Cover: Market Maoists: The Communist Origins of China’s Capitalist Ascent, from Harvard University PressCover: Market Maoists in HARDCOVER

Market Maoists

The Communist Origins of China’s Capitalist Ascent

Add to Cart

Product Details

HARDCOVER

$39.95 • £31.95 • €36.00

ISBN 9780674986497

Publication Date: 05/11/2021

Text

320 pages

6-1/8 x 9-1/4 inches

8 photos, 2 illus., 1 map

World

Long before Deng Xiaoping’s market-based reforms, commercial relationships bound the Chinese Communist Party to international capitalism and left lasting marks on China’s trade and diplomacy.

China today seems caught in a contradiction: a capitalist state led by a Communist party. But as Market Maoists shows, this seeming paradox is nothing new. Since the 1930s, before the Chinese Communist Party came to power, Communist traders and diplomats have sought deals with capitalists in an effort to fuel political transformation and the restoration of Chinese power. For as long as there have been Communists in China, they have been reconciling revolutionary aspirations at home with market realities abroad.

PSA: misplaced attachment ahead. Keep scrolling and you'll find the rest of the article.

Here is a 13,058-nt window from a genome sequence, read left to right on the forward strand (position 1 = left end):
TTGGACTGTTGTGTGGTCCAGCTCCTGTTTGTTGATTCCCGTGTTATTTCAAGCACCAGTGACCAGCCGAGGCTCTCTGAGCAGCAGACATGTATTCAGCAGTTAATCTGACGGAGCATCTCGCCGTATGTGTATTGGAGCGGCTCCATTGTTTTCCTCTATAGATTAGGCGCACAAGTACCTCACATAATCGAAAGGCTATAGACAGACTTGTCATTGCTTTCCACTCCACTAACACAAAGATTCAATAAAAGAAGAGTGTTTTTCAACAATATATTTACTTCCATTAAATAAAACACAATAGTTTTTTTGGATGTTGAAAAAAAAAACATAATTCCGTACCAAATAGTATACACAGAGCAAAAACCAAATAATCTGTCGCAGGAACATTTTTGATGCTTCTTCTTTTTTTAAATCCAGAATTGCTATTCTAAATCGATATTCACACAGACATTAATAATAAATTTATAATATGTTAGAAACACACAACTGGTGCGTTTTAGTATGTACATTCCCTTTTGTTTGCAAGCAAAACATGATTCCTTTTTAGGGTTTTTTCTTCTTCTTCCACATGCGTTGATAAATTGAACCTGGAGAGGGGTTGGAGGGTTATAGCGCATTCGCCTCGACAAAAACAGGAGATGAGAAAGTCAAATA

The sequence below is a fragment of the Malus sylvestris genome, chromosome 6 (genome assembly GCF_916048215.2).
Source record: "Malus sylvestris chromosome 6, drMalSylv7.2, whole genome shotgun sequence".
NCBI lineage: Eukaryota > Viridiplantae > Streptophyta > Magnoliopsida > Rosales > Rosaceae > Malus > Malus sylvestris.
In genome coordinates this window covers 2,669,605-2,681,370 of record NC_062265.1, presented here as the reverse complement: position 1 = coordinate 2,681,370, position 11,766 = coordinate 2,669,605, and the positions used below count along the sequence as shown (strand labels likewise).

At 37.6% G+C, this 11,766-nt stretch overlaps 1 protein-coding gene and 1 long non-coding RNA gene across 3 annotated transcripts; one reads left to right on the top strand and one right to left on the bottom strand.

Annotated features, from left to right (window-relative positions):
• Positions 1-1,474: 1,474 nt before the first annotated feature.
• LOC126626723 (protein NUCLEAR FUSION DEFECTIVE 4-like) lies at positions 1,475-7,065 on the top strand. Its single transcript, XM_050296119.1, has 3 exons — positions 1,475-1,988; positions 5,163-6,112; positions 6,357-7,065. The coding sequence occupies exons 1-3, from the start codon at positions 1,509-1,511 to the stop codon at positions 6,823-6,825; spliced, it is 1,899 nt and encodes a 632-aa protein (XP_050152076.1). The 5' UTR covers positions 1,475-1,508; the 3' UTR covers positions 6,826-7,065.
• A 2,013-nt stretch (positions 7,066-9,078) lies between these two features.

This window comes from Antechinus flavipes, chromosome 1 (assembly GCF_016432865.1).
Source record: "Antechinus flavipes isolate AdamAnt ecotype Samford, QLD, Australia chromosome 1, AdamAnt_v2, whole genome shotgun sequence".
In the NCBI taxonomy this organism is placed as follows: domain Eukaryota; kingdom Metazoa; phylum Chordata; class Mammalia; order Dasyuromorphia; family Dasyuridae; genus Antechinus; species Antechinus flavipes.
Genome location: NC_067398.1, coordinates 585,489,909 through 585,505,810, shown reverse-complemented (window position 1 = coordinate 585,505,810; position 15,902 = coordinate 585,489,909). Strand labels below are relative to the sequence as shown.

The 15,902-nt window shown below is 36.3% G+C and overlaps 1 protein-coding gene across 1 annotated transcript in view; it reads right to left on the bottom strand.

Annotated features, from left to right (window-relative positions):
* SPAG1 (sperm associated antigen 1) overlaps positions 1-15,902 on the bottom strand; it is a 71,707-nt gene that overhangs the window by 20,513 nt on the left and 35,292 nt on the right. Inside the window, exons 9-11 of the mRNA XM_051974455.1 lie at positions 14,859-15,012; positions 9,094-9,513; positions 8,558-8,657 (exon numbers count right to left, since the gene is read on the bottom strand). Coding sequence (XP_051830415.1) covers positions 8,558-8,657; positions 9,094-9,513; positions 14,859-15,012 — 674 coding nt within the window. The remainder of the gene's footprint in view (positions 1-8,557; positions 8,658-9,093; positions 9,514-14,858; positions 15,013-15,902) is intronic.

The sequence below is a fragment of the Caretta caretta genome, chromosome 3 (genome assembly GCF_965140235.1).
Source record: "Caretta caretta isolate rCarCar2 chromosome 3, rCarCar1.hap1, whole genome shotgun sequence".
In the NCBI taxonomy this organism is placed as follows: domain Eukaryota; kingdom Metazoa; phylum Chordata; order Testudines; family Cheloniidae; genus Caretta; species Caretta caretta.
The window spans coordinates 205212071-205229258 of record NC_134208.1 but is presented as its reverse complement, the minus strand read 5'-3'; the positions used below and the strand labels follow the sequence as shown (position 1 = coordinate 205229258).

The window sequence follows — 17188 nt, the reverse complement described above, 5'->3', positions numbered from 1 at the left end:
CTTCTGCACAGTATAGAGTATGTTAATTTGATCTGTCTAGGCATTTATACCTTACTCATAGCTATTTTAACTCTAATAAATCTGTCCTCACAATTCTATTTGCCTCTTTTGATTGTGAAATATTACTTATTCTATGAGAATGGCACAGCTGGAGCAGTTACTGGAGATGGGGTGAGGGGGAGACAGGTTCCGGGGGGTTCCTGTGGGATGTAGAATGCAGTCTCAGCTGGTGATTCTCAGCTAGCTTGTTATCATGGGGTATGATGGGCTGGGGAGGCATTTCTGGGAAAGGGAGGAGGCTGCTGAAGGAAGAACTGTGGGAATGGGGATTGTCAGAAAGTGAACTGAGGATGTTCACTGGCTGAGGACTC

Jason Kelly unearths this hidden history of global commerce, finding that even Mao Zedong saw no fundamental conflict between trading with capitalists and chasing revolution. China’s ties to capitalism transformed under Mao but were never broken. And it was not just goods and currencies that changed hands. Sustained contact with foreign capitalists shaped the Chinese nation under Communism and left deep impressions on foreign policy. Deals demanded mutual intelligibility and cooperation. As a result, international transactions facilitated the exchange of ideas, habits, and beliefs, leaving subtle but lasting effects on the values and attitudes of individuals and institutions.

Drawing from official and commercial archives around the world, including newly available internal Chinese Communist Party documents, Market Maoists recasts our understanding of China’s relationship with global capitalism, revealing how these early accommodations laid the groundwork for China’s embrace of capitalism in the 1980s and after.

Recent News

Black lives matter. Black voices matter. A statement from HUP »

From Our Blog

Jacket: An Inquiry into Modes of Existence: An Anthropology of the Moderns, by Bruno Latour, translated by Catherine Porter, from Harvard University Press

Honoring Latour

In awarding Bruno Latour the 2021 Kyoto Prize for Arts and Philosophy, the Inamori Foundation said he has “revolutionized the conventional view of science” and “his philosophy re-examines ‘modernity’ based on the dualism of nature and society.” Below is an excerpt from An Inquiry into Modes of Existence: An Anthropology of the Moderns. For more than twenty years, scientific and technological controversies have proliferated in number and scope, eventually reaching the climate itself. Since geologists are beginning to use the term “Anthropocene” to designate the era of Earth’s history that follows the Holocene